My ‘day job’ has me traveling today. I am in rural MA, but I could be anywhere. Looking at this hotel and the surrounding…um…civilisation, I am actually nowhere. That has nothing to do with the city, though. It has everything to do with the effect this economy is having on the people.
I’ve traveled for business for a couple decades now and I have this habit of getting up at the crack of dawn, showering, getting dressed and being the first one down to the hotel restaurant for breakfast. It gives me a little mental edge to know that I’m prepared and ready for the day and I avoid any risk of becoming – that dumbass that rolled into the meeting late with his necktie crooked and his cell phone unmuted.
In my sunrise dining, I am always alone at a table, eating every possible thing of interest to me. I act like an immigrant uncle that survived a war and who hits a free meal with all the zeal of someone about to cross the sahara on camel for 40 days. It’s probably a good thing I am alone, because I am no doubt, repulsive to look at in my free food frenzy.
My solo epicurean excursions also make it easy for me to eavesdrop on the conversations around me. I listen to what people might be in town to sell or work on or to see on vacation. I like to piece together where they are from, what products they are talking about or what I think of the personalities of the people I am listening to. For the last two decades of such anthropological data mining, I have seen nothing new. I can typically count on some blowhard opining about how the world is and some poor sap having to sit there and agree with the gasbag out of some ranking and pecking order arrangement between them. Sometimes, there are more intimate conversations like a festering argument over money, family or the passiive-aggressive ballet of two people angry at each other while going through the motions of having a pleasant breakfast converstation. I must confess that too much exposure to the last example, makes me automatically wish that I was at a bar, well into a dozen Manhattans.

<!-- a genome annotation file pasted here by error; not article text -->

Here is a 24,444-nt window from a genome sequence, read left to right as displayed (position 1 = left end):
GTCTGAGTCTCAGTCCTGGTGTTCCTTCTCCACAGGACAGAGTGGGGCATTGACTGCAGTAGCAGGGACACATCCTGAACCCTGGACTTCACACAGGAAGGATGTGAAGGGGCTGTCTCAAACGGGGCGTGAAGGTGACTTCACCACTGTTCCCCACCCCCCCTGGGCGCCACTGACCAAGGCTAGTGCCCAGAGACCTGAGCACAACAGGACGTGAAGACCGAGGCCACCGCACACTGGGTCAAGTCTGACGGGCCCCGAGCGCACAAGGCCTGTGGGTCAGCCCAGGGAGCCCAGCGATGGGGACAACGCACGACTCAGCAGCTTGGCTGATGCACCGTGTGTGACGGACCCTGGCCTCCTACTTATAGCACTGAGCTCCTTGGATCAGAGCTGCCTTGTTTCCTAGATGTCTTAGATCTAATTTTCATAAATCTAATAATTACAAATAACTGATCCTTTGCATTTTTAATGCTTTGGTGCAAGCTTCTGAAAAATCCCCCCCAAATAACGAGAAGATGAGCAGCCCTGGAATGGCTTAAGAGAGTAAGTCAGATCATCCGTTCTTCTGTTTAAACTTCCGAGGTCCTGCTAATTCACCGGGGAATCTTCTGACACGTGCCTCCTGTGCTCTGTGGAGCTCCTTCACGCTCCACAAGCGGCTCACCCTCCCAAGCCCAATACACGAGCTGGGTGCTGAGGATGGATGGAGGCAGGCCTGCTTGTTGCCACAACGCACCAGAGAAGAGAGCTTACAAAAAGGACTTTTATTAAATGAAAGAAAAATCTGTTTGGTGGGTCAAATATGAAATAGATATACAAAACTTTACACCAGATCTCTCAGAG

Today marks my first trip during this economic crisis, and I am surprised at how different things are. The faces of people are washed. There’s no life in them.
- Solo diners used to chime in, practically whistling Dixie as they went about their mini-vacation that work was paying for. Today, they look nervous and frightened, just moving in and out with wet hair and not a smile to anyone.
- A table of engineers talking about selling some measuring equipment. Those conversations used to be peppered with NASCAR references and tales of other towns and other projects and the names of people they all know that did good things. Today, just going through the motions, exchanging data and no excitement.
- The lobby in the early morning is usually abuzz with early risers staking claim to choice chairs for people watching, drinking coffee, reading a paper and looking for friends to walk by and socialize with. I am sitting here in my hotel room myself, after looking over the scene downstairs. It is like sitting in a mortuary that has been closed for about two years. Not even scary, just morose.
Last night, I ate at a Texas themed steakhouse in the middle of MA. What should have been a funny experience in the clash of two completely different cultures was more like a parade of plague survivors bathed in the glow of beer signs and drenched in easy-listening Country music.
If anyone wants to know how the economy is affecting people’s lives, go on the road. It’s like Mad Max, set in a mall parking lot.
I did meet one man, still breathing, yesterday in the queue to board the plane. We struck up a conversation about the trade show he is attending. He was obligated to the venue already, but the site wanted him to pony up $80k for a deluxe booth. He told me that he can either spend the money on a booth or not fire one of his employees. The choice is either one or the other. He’s keeping the employee and for one more day, he breathes the air of the living.